Erlang: Hello World
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This year, I spent some time with Erlang by building a tuple space with it (a particular kind of distributed data structure oriented to concurrency). Although not as fashionable as some time ago, the language is itself interesting and I want to deepen my understanding of it.
For this reason, I am starting a new series where I will regularly post about Erlang. My articles will have an high content of code and I will follow as textbooks O'Reilly's book Erlang Programming by Francesco Cesarini and Simon Thompson, and Programming Erlang: Software for a Concurrent World by language's author Joe Armstrong.
The hidden motive of studying Erlang is not only his patterns for concurrency and fault tolerance - which are different from classic imperative programming ones; not even its functional approach, which you can learn about with a modern version of Lisp. It's the notion that Erlang processes force you to take a radical object-oriented approach, where each process is an object and the isolation between processes is maximum.
Erlang might be the only object oriented language -- Joe ArmstrongBut we'll talk about this later - let's start from the basics.
Erlang is a compiled language, but setting up a build immediately is only going to slow us down. We will be able to play for a bit with the language by using the bundled interpreter escript.
First, install the Erlang interpreter with:
sudo apt-get install erlang-base
or look for the package that provides escript if you're using a non-Debian distribution or another OS.
This is an Hello World script:
#!/usr/bin/env escript main(_) -> io:format("Hello, world!\n").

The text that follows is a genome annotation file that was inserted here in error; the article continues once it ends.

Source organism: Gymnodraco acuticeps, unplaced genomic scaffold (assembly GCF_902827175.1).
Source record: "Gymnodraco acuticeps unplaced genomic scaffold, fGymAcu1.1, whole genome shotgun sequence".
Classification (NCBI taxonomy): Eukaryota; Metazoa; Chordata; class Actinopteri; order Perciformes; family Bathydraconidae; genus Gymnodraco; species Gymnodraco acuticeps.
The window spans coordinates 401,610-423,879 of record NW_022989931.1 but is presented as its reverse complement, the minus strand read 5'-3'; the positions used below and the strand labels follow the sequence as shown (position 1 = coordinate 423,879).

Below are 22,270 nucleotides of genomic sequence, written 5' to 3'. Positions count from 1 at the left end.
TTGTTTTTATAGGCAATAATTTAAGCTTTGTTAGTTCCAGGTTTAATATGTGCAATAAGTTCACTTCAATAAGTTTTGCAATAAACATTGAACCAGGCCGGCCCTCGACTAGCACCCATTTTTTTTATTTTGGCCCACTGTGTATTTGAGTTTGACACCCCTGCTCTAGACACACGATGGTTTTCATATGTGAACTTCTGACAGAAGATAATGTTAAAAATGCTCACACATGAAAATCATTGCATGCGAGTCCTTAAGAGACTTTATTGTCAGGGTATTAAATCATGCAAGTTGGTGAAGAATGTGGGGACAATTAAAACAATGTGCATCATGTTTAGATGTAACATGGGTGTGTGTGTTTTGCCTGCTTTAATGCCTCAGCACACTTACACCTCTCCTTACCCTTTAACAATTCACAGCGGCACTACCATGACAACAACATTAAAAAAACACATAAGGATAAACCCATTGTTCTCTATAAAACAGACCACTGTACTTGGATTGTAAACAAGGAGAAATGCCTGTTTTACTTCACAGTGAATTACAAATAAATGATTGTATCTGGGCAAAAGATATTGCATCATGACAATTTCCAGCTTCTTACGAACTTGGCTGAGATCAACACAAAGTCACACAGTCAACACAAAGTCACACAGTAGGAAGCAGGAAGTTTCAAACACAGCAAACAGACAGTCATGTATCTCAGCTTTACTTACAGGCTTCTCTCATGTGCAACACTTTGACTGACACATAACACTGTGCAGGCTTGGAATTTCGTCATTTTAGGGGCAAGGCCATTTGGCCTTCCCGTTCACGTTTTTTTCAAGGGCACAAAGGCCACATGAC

You can run it by executing:
gedit 01_helloworld.erl # paste the file contents chmod +x 01_helloworld.erl ./01_helloworld.erl
The output will be:
$ ./01_helloworld.erl Hello, world!
How does it work?
There's already a lot going on here: let's delve into what we did.
We defined a single Erlang function, which by convention has the signature main/1 to be called by escript (just like the main function in C or Java). By main/1 I mean a function named main that takes a single argument; since there is no type definition forced on the arguments overloading only takes place with different number of arguments (but pattern matching means you won't miss it.) main/1 and main/0 or main/2 are totally different functions.
An Erlang function, when containing a single case, consist of a list of actions. In this case we have only one action:
which is a call to the format/1 function inside the *io* module. If we take a look at this function's documentation we see:
format(Format) -> ok
which means Format is the argument that will be printed to the console and ok is the return value. But why the uppercase and lowercase difference?
Atoms and variables
A little session in the Erlang shell will clear this up. Variables always start with an uppercase letter:
$ erl Erlang R14B04 (erts-5.8.5) [source] [64-bit] [smp:2:2] [rq:2] [async-threads:0] [kernel-poll:false] Eshell V5.8.5 (abort with ^G) 1> Format = "Hello, world!\n". "Hello, world!\n"
The Erlang REPL is printing the value of the last expression as an aid for us: we aren't actually explicitly printing anything by defining a variable.
While strings are useful, we also have integers, and many other types:
2> SomeInteger = 42. 42
One of this types is the atom, a diffused idiom in functional languages. You can think of it as an evolution of enums, with the difference that there is no limit on the atoms you can use. An atom is a constant value used for matching and equality comparisons; it starts with a lowercase letter to distinguish it from a variable.
3> ok. ok
Since an atom is a value just like "Hello" and 42, we can assign it to variables.
4> AnAtom = ok. ok 5> AnAtom. ok
If we print everything, the atom is converted to a string for our convenience.
6> io:format(Format). Hello, world! ok 7> io:format(AnAtom). okok
In the last case, we printed ok as the conversion of the atom and then the shell printed ok again as the return value of io:format/1. The same goes for the first call.
Finally, let's check we are in a real functional language. Variables are immutable:
8> SomeInteger = 23. ** exception error: no match of right hand side value 23
This cryptic error means that we're trying to match a bounded variable (SomeInteger) with the value 23, which is different. Thus, the comparison fails; if you try to assign 42 again however:
9> SomeInteger = 42. 42
The values match and 42 is returned (for further assignment, for example).
starting from the Hello World of today.
If you want to have a feeling of Erlang, experiment with the erl shell or with the escript interpreter. Next time we're going to solve our first toy problem with Erlang functions.